# input to sox for further signal processing.
# _______________ HOW WHITE NOISE WORKS by Saabira Chaudhuri
# WSJ 31 Aug 2011
# What people think of as "white noise" may actually be pink noise or brown
# noise or any number of other colors. Sound is associated with a color based
# on where it falls on an audio spectrum of high to low frequencies. White noise
# contains random sounds across all frequencies and "sounds very much like a
# hiss because everything is changing in every sample," says Daniel Ellis,
# associate professor of electrical engineering at Columbia University in New
# York. Pink noise, on the other hand, blends some high and lower frequencies,
# so it sounds like a hiss with a low rumble, he adds. Brown noise shifts to the
# lower end of the spectrum and sounds like rumbling.
# The most effective noise at blocking out other sounds is white noise because
# it covers the largest range on the spectrum, says Andrew Catellier, an
# electronics engineer at the Boulder, Colo.-based National Telecommunications &
# Information Administration, which publishes a glossary of sounds' color
# classifications. Distinguishing noises by their frequencies is a useful tool
# for scientists and engineers working on practical applications, such as
# building a cellphone system or an ultrasound machine. Sound is classified by
# its audible frequencies and associated with a color based on where it falls on
# the spectrum of high to low frequencies. White noise is unique in that it's
# random and includes all frequencies -- akin to how white light has all the
# colors in the spectrum.
# Calling sounds like rain or thunder white noise is somewhat of a misnomer, but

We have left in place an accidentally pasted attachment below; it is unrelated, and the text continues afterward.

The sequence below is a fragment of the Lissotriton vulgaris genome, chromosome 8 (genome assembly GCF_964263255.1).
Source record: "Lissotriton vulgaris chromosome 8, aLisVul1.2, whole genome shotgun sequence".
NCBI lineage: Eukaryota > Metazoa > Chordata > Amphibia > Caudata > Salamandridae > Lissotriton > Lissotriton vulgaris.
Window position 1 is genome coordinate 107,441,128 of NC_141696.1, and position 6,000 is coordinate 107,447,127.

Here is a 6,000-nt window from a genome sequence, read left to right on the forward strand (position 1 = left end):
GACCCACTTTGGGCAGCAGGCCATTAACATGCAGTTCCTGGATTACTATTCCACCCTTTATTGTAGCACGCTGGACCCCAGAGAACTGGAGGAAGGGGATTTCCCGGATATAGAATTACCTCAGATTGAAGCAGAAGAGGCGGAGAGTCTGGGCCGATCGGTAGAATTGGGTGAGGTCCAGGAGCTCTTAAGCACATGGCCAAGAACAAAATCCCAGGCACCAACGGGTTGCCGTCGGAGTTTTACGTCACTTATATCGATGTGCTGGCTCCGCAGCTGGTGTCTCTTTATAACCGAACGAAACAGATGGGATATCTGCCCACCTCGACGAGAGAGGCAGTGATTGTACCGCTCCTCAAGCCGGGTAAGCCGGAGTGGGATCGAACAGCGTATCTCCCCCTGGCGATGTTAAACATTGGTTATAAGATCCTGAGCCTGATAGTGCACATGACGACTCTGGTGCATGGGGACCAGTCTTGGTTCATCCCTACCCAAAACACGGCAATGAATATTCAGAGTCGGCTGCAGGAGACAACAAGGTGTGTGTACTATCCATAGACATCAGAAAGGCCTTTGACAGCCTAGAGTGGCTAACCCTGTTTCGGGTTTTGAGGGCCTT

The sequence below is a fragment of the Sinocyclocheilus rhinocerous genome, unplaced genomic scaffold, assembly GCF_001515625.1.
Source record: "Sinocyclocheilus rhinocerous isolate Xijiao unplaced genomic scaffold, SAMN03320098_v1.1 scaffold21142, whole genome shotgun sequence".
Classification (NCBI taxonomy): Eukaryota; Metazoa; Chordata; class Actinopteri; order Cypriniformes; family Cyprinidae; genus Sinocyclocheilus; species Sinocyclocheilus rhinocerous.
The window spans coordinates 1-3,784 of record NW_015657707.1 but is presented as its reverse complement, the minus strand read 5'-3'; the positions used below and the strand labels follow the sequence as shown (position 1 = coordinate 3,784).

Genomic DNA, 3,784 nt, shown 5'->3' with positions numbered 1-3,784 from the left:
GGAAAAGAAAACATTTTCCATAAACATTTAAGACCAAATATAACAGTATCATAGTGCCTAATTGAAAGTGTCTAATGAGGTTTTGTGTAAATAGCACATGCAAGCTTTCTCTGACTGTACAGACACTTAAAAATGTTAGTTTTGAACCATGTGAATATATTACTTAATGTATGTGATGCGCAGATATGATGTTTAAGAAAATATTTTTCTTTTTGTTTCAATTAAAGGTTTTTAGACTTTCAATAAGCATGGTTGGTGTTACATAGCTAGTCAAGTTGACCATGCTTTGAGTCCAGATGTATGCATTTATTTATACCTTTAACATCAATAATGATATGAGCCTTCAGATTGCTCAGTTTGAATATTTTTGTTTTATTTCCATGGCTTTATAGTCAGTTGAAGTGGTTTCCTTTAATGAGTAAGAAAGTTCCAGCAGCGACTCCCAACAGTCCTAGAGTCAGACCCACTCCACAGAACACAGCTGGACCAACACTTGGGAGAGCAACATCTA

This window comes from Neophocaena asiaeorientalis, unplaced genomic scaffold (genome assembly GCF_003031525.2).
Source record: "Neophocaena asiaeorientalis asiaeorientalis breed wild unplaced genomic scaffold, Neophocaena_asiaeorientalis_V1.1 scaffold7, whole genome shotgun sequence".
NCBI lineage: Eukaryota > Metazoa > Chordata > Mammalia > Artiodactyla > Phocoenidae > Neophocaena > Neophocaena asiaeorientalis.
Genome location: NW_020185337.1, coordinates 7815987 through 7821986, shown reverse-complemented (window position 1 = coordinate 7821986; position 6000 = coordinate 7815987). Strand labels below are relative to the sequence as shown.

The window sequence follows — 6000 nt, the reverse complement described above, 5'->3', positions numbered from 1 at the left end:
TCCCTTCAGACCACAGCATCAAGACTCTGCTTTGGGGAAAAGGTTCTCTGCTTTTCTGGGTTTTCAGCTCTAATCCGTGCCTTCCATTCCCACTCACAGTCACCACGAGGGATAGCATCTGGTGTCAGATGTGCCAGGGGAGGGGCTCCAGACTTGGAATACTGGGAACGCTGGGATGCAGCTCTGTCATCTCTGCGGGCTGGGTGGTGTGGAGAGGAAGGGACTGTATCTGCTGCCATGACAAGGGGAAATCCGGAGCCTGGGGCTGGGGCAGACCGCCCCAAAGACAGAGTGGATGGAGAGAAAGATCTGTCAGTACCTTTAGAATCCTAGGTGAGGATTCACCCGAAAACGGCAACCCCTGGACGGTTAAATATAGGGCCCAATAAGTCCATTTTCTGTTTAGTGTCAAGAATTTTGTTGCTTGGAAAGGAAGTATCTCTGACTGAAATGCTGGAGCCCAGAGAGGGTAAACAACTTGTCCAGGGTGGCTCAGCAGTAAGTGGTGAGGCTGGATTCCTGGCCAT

# the makers of downloadable apps and sleep machines use the term anyway. White
# noise and other soothing sounds, once mainly played on machines to aid
# nighttime sleep, are increasingly helping make daytime hours more serene.
# [White noise is a common synthetic noise source used for sound masking by
# a tinnitus masker.]
# After HeavyDutyApps released an app called Sleep Pillow Ambiance to help
# people sleep, it quickly realized that many customers used it during the day
# as well. "The usage varies from people who need help concentrating while
# working in noisy environments, commuters who need a break from train noise and
# travelers that need a peaceful environment," says Benny Shaviv, chief
# executive of the Westchester, N.Y.-based company. The $1.99 app has had more
# than 1.6 million downloads, says Mr. Shaviv. "By January we were among the Top
# 50 apps in the Healthcare and Fitness category in iTunes."
# Most popular are sounds from nature: rain, wind, waves crashing on the beach
# and crickets, Mr. Shaviv says. But the app also includes some unexpected
# sounds, such as cold drink with ice, brushing hair and horse running in field.
# Thunderstorm is the most popular downloaded noise.
# Developers of these apps say they frequently get requests for new sounds.
# Steven Jian, co-owner of Simply Noise, has received requests for the sound of
# passing cars and airport noises. Shaviv of HeavyDutyApps got a request for a
# sonar noise from a former sailor who served on a submarine. Todd Moore,
# founder and CEO of TMSoft, the maker of an app called White Noise, says he
# created a hair-dryer sound at one woman's request. "She told me that she could
# not sleep without listening to it and that she had burned [out] six hair
# dryers over the years."
# Daytime white-noise listeners say the sounds serve two main purposes: to block
# out distractions and lessen sounds that cause anxiety, such as sirens.